Absinthe, should you drink it neat?

First Published by Marie-Claude DELAHAYE on 16 June 2014 absinthemuseum.auvers.over-blog.com

Cartoon of man pouring water onto absinthe from a step ladder

© Collection Delahaye

Absinthe needs water to fully release its aromas and flavours.  These appear gradually, as it is diluted, where time is needed for the drink to give off aromas from each of its constituent plants. Once released, the different flavours combine giving absinthe its unique flavour.

After correct dilution, a well practised palate can separate out and recognised the perfumes of each plant.  An unbalanced absinthe is dominated by anise which masks the other, more subtle flavours.

Water also allows colour to develop in absinthe.   The amazing hues ranging from pale yellow, yellow green, green yellow, green almond and all their intermediate shades, according to the proportion of plants used, can't exist without water. Even Blanche absinthe is iridescent in countless different ways.

This almost magical transformation of a dark, translucide liquid into a clear, opaque one is due to the fact that water and essential plant oils do not mix.  This forms an emulsion which results in what is called the "louche".

2 victorian gentlemen drinking absinthe "My wife would give you a real telling off if she saw you make my absinthe so fast"

Cartoon by Sandy Hook,  Le Petit Illustré Amusant, 1899.

Appeared in L'Absinthe-Ses dessinateurs de Presse, 2004.

© Collection Delahaye

Water should be chilled

Absinthe is an aperitif which should always be enjoyed chilled, in contrast to quiquinas, wine based aperitifs equally fashionable at the period, which were drunk at room temperature.

Take fresh water, really cold

With a steady, secure hold

And drop by drop into the glass

Let it fall, little by little;

(Albert Morias Le Courrier Français, 1885. In response to Léo Trézenick)

How to pour the water?

To start with water was poured using a plain carafe, before branding really took off the 1880s and then they were marked with the various company names.

2 carafes

Marketing carafes © Private collections

Some cleverly designed carafes had a curved punt in the bottom.  The outside had a whitish coating, which gave the water a magnifying effect. These are commonly called Magnifying-glass Carafes.  Unbranded carafes with a beak were specially designed for absinthe.  The narrow neck allows a good grip while the small beak pours only a trickle of water.

2 Cafafes

Magnifying-glass and beak carafes © Private collections

At the end of the 19th century specially designed absinthe water jugs began to appear.  These were made of glazed stoneware to keep the water cool, and the top was often made in the shape of an animal head, the little hole in the spout allowing a fine flow of water onto the sugar. Some of these jugs are deliberately zoomorphic, as these by Delizy and Doisteau in the shape of a dog.

2 water jugs

Absinthe jugs. © Collection Delahaye

Stoneware jugs from Betschdorf in Alsace.
Variations of this jug were published in the Dictionary of Absinthe Brands, volume 3, 2007.

© Collection Delahaye

Art Deco water jug

Beautiful Art Nouveau jug.

© Collection Delahaye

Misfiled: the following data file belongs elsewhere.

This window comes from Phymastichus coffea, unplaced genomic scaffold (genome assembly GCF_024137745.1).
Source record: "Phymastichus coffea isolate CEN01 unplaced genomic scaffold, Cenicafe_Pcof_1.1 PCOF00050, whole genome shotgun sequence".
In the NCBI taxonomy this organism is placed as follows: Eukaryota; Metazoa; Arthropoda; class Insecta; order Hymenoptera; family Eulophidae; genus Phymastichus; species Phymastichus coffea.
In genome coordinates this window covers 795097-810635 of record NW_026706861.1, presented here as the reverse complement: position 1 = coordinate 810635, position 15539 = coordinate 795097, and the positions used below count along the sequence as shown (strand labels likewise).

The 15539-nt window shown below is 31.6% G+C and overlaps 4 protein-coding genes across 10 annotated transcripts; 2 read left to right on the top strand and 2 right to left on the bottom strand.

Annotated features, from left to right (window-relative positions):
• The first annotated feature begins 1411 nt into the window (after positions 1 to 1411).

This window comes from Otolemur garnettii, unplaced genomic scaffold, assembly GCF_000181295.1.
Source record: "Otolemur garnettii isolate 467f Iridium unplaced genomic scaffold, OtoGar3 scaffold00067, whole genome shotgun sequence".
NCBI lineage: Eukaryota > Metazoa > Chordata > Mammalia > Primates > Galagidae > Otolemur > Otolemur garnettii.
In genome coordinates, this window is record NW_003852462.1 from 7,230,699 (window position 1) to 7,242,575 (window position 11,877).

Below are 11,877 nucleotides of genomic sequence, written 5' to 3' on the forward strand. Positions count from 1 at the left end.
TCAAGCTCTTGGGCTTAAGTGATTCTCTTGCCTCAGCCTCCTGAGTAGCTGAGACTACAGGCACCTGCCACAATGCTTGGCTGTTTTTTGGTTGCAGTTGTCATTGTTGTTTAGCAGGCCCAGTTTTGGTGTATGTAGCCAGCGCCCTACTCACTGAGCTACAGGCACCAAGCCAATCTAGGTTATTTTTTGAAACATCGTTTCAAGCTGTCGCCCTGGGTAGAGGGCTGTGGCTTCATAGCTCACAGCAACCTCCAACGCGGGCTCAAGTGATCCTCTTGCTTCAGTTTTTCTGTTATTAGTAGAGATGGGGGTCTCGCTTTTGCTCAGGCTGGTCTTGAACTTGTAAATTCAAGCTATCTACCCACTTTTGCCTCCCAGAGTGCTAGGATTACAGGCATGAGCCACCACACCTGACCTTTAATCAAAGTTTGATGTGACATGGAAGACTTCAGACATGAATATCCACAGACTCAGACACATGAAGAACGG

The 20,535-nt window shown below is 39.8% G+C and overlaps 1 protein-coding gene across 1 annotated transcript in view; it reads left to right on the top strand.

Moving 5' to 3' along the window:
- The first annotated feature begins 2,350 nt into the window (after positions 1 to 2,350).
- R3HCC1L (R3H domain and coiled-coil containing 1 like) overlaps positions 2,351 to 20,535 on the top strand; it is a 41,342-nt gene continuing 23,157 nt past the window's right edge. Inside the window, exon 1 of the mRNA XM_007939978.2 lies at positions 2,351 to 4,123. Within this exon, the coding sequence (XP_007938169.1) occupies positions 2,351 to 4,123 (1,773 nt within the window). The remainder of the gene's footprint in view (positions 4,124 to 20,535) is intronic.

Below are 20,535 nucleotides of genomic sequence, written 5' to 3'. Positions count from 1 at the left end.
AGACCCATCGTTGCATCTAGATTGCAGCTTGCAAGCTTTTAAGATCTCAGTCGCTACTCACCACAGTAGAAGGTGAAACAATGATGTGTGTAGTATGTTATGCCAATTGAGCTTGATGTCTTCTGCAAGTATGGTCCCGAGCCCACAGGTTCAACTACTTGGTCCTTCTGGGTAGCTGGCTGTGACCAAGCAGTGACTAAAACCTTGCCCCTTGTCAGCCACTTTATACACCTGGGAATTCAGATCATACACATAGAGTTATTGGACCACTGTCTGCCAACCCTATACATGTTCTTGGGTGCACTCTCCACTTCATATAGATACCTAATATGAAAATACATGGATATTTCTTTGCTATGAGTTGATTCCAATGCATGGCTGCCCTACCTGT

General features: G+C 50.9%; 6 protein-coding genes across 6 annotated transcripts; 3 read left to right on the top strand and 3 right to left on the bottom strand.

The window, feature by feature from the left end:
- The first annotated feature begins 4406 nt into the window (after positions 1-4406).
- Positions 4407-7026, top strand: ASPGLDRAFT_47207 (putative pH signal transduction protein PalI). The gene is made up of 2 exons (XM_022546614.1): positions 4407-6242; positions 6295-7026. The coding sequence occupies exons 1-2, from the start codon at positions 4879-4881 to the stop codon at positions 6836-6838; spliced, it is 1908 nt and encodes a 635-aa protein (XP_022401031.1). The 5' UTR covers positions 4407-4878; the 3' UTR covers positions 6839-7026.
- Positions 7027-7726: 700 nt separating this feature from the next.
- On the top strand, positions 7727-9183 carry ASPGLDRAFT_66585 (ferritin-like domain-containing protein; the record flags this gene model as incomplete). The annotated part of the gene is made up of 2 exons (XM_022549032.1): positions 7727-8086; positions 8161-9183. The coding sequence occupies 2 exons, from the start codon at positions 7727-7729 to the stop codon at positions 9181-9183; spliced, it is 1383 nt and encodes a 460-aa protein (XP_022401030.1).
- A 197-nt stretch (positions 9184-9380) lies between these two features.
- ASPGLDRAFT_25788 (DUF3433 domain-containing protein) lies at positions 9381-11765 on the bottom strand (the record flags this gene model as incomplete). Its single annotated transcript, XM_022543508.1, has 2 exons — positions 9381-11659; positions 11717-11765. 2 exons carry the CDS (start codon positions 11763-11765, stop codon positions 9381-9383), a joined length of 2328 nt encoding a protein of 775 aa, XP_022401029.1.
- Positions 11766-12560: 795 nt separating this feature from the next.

Water Fountains

Incorrectly called "absinthe fountains" water and ice is held in the glass bowl.  The little taps allowed water to drop gently on to the sugar.  There are many different types of fountain: from 1, 2, 4 or 6 taps.

Highly decorative, the fountain is perfect for social use.  People gather round chatting as their absinthe is prepared.  It is this absinthe ritual which started the aperitif movement that is being enjoyed currently.

Metz and Ledger absinthe fountains

Fontaines engraved Henri Lanique and Legler Pernod

© Private collections

Variations on how to pour water


In 1878, Lucien Rigaud in the "Dictionary of modern slang", edition Paul Ollendorf, Paris suggests different definitions according to the gesture made.

Beat the absinthe: To let the water fall from a height, gently, with conviction, sometimes in the middle, sometimes at the edge of the glass.

Hit the absinthe, Louche the absinthe or even Surprise the absinthe: pour water drop by drop.

According to the poet, Pelloquet, he had the habit of making his absinthe talk! (making it splutter!)

[See the Dictionary of the Perfect Absinthe Drinker in Marie-Claude Delahaye's book "Absinthe, Art and History" edition Trame Way, 1990 where there are 105 definitions about absinthe.

Cartoon of man pouring water from a great height onto glass of absinthe

"The ideal absinthe" by Léonce Burret. Le Rire, 1901.

© Collection Delahaye

cartoon of a waiter sweating into glass of absinthe

"Absinthe season" by Félix Valloton.  Le Cri de Paris, 1898.

© Collection Delahaye

cartoon of umbrella dripping into absinthe

"Thank you!  It's nice of you to stand at the top of the page to make my absinthe !"  Cartoon by Raoul Thomen, Journal pour Tous, 1903.

All these cartoons are published in Marie-Claude's book Absinthe Cartoonists "L'Absinthe-Ses dessinateurs de presse edition Musée de L'Absinthe, 2004

With the return of absinthe, the ban of 16 March 1915 was abolished on 18th May 2011, and the fountain returned.  Reproductions of antique fountains as well as contemporary fountains, allow the resurgence of the social ritual surrounding the preparation of absinthe.

Absinthe fountain in musée de l'absinthe

Photo taken at the Café in the Absinthe Museum.

© Photo Jean-Pierre Garlatti


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